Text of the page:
Ms Suchanek further advised that in addition to undertaking initial due diligence for each of the subcontractors, Broadspectrum was now undertaking tier 4 due diligence of PrompCorp and Jarrah after becoming aware of the adverse findings against Pioneer:
…I can confirm that our tier 4 due diligence has been triggered in relation to the Fair Work Ombudsman's findings regarding the underpayment of the Woolworths workers [by Pioneer]. In that instance, the findings determined that there was no administrative error. It went beyond the administrative area.
Ms Suchanek continued:
Broadspectrum is concerned. At present, the workers under our contract have not been underpaid. Nevertheless, we value ethical corporate business practice. In light of the recent findings under the Fair Work Ombudsman that the underpayment went beyond the administrative area, we have triggered our tier 4 due diligence, which requires a higher level of due diligence, re-evaluating the protective measures. We recognise that, yes, it is important to deliver value for money but that value for money must be consistent with our corporate ethical practices, without cutting corners.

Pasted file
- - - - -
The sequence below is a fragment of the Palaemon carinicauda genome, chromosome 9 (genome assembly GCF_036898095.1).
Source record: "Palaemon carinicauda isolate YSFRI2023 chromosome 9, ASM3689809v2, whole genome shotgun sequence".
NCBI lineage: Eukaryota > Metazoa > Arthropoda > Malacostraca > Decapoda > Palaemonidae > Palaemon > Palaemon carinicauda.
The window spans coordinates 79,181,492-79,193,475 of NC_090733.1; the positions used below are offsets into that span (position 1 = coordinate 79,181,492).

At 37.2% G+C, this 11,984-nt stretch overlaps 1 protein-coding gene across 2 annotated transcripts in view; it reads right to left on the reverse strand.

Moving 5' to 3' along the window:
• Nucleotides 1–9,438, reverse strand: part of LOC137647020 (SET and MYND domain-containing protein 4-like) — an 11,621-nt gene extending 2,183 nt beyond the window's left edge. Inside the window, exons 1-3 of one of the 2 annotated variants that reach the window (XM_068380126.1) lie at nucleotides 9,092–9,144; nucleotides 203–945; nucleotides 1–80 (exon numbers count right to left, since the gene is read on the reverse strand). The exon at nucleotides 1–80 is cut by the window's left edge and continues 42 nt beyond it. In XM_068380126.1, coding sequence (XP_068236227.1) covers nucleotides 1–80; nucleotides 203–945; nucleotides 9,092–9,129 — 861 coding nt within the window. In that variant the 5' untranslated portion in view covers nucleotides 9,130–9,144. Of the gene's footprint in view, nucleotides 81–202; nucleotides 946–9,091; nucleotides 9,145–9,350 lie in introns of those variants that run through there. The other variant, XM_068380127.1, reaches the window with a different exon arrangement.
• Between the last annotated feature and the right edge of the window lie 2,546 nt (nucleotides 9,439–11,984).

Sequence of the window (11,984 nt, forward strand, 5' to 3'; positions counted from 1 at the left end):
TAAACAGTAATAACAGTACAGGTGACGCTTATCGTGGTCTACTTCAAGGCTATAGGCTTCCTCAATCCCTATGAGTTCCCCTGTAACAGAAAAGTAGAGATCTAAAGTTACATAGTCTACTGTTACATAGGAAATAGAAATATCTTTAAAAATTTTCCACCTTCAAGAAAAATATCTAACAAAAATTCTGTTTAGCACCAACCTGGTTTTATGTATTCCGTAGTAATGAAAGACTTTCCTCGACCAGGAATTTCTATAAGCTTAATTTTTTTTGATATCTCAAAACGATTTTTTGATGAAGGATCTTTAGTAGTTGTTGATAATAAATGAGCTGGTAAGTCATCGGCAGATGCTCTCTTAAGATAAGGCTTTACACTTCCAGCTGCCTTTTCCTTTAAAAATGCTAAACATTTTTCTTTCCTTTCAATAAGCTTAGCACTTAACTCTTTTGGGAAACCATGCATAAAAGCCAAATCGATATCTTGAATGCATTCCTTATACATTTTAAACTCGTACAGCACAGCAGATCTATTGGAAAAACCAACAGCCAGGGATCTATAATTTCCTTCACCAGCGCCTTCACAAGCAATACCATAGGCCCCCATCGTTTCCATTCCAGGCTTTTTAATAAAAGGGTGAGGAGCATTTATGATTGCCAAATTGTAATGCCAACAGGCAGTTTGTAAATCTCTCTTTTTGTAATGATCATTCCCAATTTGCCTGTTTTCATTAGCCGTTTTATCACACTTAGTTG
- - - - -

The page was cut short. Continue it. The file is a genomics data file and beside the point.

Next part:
The committee is deeply concerned that the Government, through head contractor Broadspectrum, have chosen to engage and associate with companies such as PrompCorp that are closely linked to individuals who have shown blatant disregard, on more than one occasion, for their legal workplace obligations.
The committee acknowledges that Broadspectrum is now conducting further due diligence to reassess their links with these companies.
The committee again notes that the CPRs include directions on ethical behaviour. Specifically, the committee notes that the CPRs state: